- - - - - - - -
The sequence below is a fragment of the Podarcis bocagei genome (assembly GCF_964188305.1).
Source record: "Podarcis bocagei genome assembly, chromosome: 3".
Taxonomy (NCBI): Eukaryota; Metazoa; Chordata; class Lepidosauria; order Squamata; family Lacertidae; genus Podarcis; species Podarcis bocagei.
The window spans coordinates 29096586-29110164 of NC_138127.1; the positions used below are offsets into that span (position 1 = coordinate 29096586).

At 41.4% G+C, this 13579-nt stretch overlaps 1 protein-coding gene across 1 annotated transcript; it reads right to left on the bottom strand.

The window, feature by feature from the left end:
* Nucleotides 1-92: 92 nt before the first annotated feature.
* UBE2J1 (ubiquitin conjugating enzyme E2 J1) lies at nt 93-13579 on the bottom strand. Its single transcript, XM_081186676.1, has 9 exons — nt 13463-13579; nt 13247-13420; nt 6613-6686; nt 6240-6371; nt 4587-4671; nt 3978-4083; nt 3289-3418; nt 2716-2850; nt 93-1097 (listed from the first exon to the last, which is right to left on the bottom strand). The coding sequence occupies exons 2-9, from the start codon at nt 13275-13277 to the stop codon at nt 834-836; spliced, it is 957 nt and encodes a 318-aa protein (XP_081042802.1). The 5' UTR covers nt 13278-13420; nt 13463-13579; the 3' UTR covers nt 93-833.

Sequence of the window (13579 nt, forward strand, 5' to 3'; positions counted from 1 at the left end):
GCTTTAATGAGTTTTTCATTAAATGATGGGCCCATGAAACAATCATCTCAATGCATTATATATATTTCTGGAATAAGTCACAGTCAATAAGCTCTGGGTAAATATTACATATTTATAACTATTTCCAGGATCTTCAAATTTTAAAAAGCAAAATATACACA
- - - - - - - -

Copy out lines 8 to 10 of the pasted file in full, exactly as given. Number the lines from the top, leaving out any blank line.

* UBE2J1 (ubiquitin conjugating enzyme E2 J1) lies at nt 93-13579 on the bottom strand. Its single transcript, XM_081186676.1, has 9 exons — nt 13463-13579; nt 13247-13420; nt 6613-6686; nt 6240-6371; nt 4587-4671; nt 3978-4083; nt 3289-3418; nt 2716-2850; nt 93-1097 (listed from the first exon to the last, which is right to left on the bottom strand). The coding sequence occupies exons 2-9, from the start codon at nt 13275-13277 to the stop codon at nt 834-836; spliced, it is 957 nt and encodes a 318-aa protein (XP_081042802.1). The 5' UTR covers nt 13278-13420; nt 13463-13579; the 3' UTR covers nt 93-833.

Sequence of the window (13579 nt, forward strand, 5' to 3'; positions counted from 1 at the left end):
GCTTTAATGAGTTTTTCATTAAATGATGGGCCCATGAAACAATCATCTCAATGCATTATATATATTTCTGGAATAAGTCACAGTCAATAAGCTCTGGGTAAATATTACATATTTATAACTATTTCCAGGATCTTCAAATTTTAAAAAGCAAAATATACACA